Data visualizations gained popularity as a means to capture large amounts of information to create visually appealing and simplified means of explaining information.
Some companies have begun to use graphical representations to show differences and quantities of data in a simplified form and provide more access to people with disabilities.
Keohan said that complex visualization are good for comparing and contrasting the changes in data when individual parts are just as important as the whole.
“You can get size information and density of the information easier through visualizations,” said Keohane. “Your eye picks up on your subtle differences between things.”
Brian Cragun, IBM Accessibility Architecture Board, said data is more evident to users in differentiating what is bigger and smaller when data is visualized beyond traditional charts and graphs.
IBM Accessibility Architecture Board Complex Visualizations Working Group continued to work on new ways to bring more access to people with disabilities by looking at ways to filter out data to the needs of users.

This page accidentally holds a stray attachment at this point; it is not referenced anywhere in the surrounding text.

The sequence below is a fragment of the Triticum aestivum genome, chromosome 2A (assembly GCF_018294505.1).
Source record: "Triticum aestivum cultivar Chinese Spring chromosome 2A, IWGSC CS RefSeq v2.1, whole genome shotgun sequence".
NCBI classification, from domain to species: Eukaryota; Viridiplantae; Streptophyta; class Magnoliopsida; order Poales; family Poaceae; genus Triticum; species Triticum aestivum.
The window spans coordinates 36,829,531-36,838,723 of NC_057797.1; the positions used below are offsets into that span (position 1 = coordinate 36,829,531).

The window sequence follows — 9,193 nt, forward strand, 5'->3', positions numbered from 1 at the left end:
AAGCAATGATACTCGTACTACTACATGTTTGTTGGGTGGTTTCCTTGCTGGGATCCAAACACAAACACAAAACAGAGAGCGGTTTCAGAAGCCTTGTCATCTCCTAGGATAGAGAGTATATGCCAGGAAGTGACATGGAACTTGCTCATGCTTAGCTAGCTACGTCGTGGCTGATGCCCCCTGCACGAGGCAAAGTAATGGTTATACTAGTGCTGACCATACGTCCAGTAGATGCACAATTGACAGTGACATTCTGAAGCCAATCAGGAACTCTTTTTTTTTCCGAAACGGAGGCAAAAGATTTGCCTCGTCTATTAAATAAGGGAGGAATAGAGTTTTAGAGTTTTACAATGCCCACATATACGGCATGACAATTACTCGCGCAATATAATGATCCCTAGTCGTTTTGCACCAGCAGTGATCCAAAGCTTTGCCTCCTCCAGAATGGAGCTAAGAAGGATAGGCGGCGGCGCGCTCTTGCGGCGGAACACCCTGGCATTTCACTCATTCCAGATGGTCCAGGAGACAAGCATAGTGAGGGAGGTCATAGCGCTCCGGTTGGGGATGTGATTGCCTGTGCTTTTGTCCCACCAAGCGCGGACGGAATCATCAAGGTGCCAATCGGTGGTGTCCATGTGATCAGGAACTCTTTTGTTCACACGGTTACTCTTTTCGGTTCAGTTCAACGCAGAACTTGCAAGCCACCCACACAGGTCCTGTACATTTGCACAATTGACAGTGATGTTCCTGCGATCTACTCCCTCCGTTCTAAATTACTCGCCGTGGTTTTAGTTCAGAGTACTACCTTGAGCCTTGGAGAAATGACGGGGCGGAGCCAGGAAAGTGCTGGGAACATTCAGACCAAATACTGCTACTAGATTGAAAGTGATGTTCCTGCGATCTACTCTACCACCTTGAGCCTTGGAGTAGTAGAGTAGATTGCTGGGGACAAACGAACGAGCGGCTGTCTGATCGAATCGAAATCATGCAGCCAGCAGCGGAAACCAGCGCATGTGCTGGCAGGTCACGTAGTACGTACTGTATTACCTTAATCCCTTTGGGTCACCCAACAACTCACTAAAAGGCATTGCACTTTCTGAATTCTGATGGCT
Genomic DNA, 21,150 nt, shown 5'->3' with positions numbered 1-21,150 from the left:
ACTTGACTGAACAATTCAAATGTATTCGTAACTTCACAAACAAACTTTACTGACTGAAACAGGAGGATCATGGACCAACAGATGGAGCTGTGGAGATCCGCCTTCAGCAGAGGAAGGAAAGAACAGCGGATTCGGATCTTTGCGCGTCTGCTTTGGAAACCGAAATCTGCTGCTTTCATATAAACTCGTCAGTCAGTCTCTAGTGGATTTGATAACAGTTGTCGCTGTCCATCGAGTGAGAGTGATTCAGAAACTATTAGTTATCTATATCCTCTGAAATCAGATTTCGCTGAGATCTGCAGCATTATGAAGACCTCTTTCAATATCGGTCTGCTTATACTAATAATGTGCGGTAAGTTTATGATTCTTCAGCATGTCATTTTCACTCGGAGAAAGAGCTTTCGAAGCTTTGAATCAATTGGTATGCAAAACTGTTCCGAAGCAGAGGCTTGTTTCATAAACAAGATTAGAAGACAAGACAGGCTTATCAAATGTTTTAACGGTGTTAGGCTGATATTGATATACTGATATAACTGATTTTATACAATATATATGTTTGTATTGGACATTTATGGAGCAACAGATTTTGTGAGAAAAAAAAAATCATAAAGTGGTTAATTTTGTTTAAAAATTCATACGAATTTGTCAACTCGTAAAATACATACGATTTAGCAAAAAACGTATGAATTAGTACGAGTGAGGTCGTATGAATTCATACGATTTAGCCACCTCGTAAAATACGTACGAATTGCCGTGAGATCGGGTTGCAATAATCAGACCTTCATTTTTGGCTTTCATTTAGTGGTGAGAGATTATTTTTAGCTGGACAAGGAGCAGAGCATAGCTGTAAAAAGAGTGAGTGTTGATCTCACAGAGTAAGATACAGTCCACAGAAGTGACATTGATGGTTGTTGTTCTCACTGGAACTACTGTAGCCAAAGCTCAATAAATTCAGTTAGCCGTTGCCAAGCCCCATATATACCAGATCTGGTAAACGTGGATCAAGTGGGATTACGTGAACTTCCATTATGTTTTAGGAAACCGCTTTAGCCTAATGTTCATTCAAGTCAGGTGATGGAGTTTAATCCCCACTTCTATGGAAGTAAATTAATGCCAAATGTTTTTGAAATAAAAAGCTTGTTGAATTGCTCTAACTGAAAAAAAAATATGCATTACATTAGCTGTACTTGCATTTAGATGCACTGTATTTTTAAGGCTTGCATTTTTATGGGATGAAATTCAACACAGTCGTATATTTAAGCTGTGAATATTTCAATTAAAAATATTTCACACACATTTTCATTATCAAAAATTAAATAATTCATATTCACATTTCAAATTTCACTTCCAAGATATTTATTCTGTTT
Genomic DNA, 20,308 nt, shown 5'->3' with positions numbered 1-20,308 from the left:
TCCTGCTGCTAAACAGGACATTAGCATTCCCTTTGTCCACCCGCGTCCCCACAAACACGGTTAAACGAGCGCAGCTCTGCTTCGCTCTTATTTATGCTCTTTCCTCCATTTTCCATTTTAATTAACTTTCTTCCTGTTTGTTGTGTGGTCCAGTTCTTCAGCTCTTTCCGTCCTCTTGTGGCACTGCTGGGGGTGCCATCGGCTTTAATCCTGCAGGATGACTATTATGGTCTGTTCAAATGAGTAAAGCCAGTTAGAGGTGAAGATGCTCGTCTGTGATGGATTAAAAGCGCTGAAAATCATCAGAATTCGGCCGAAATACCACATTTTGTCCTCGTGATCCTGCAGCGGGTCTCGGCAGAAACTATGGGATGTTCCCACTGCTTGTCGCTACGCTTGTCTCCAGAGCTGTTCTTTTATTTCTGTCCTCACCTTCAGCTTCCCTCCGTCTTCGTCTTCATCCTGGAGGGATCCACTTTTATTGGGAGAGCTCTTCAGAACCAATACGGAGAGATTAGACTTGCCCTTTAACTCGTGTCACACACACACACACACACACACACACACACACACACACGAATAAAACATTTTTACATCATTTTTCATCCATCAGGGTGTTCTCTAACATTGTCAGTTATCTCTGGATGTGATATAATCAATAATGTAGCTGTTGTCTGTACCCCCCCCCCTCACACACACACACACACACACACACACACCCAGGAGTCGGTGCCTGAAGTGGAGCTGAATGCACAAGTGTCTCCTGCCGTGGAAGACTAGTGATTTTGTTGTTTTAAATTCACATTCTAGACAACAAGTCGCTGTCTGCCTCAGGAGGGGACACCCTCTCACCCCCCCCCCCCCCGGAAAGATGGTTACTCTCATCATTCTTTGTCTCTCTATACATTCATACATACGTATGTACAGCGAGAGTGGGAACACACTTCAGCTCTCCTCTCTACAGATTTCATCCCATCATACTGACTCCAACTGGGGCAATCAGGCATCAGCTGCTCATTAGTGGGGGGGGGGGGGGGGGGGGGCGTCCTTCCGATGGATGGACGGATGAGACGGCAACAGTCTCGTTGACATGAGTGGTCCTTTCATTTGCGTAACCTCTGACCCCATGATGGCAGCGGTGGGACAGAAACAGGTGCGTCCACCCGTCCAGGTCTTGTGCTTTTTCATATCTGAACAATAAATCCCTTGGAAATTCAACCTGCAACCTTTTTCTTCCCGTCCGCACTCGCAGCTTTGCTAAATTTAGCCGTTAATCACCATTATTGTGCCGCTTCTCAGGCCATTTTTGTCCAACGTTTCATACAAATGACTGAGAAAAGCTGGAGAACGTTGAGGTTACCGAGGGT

Other methods of creating new visualizations and creating more accessibility included the reduction of complex data into simpler terms and creating new ways for users to interact with data sets.
“When you do that, people can find what is important to them and not have someone else say what is important about the data,” said Cragun.
Other future methods of large data interaction for people disabilities are air grids which use acoustic radiation pressure and piezoelectric sensors in devices like phones or tablets.
“We [IBM] don’t have answers and solutions, but [the future] must provide different ways for users to interact and discover data,” Keohane said.